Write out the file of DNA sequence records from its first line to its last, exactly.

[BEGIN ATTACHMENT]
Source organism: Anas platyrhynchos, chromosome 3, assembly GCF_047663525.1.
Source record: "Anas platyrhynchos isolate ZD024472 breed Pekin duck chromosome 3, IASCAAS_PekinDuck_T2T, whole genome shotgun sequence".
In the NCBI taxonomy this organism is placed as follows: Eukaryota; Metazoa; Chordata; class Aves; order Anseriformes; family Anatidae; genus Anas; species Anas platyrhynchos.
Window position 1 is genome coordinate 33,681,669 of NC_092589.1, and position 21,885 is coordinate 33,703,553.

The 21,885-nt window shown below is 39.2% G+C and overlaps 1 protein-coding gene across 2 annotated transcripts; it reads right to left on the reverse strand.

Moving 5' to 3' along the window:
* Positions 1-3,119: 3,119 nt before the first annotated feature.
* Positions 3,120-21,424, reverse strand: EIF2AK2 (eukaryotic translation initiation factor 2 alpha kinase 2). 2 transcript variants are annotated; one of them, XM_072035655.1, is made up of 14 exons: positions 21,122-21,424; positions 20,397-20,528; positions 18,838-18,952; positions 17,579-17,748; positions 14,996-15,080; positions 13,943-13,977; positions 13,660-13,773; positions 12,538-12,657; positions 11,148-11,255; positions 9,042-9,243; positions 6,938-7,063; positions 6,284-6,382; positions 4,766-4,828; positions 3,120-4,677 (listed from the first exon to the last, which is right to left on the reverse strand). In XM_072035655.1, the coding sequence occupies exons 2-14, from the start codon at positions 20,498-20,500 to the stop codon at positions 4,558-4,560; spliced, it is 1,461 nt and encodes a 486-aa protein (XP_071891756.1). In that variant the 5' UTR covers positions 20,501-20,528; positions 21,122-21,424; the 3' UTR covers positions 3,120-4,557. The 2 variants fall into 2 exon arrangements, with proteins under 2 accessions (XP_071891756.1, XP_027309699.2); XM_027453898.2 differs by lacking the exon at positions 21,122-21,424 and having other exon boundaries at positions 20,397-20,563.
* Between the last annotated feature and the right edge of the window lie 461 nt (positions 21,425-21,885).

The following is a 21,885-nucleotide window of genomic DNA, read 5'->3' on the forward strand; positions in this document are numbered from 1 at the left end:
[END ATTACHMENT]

Source organism: Anas platyrhynchos, chromosome 3, assembly GCF_047663525.1.
Source record: "Anas platyrhynchos isolate ZD024472 breed Pekin duck chromosome 3, IASCAAS_PekinDuck_T2T, whole genome shotgun sequence".
In the NCBI taxonomy this organism is placed as follows: Eukaryota; Metazoa; Chordata; class Aves; order Anseriformes; family Anatidae; genus Anas; species Anas platyrhynchos.
Window position 1 is genome coordinate 33,681,669 of NC_092589.1, and position 21,885 is coordinate 33,703,553.

The 21,885-nt window shown below is 39.2% G+C and overlaps 1 protein-coding gene across 2 annotated transcripts; it reads right to left on the reverse strand.

Moving 5' to 3' along the window:
* Positions 1-3,119: 3,119 nt before the first annotated feature.
* Positions 3,120-21,424, reverse strand: EIF2AK2 (eukaryotic translation initiation factor 2 alpha kinase 2). 2 transcript variants are annotated; one of them, XM_072035655.1, is made up of 14 exons: positions 21,122-21,424; positions 20,397-20,528; positions 18,838-18,952; positions 17,579-17,748; positions 14,996-15,080; positions 13,943-13,977; positions 13,660-13,773; positions 12,538-12,657; positions 11,148-11,255; positions 9,042-9,243; positions 6,938-7,063; positions 6,284-6,382; positions 4,766-4,828; positions 3,120-4,677 (listed from the first exon to the last, which is right to left on the reverse strand). In XM_072035655.1, the coding sequence occupies exons 2-14, from the start codon at positions 20,498-20,500 to the stop codon at positions 4,558-4,560; spliced, it is 1,461 nt and encodes a 486-aa protein (XP_071891756.1). In that variant the 5' UTR covers positions 20,501-20,528; positions 21,122-21,424; the 3' UTR covers positions 3,120-4,557. The 2 variants fall into 2 exon arrangements, with proteins under 2 accessions (XP_071891756.1, XP_027309699.2); XM_027453898.2 differs by lacking the exon at positions 21,122-21,424 and having other exon boundaries at positions 20,397-20,563.
* Between the last annotated feature and the right edge of the window lie 461 nt (positions 21,425-21,885).

The following is a 21,885-nucleotide window of genomic DNA, read 5'->3' on the forward strand; positions in this document are numbered from 1 at the left end: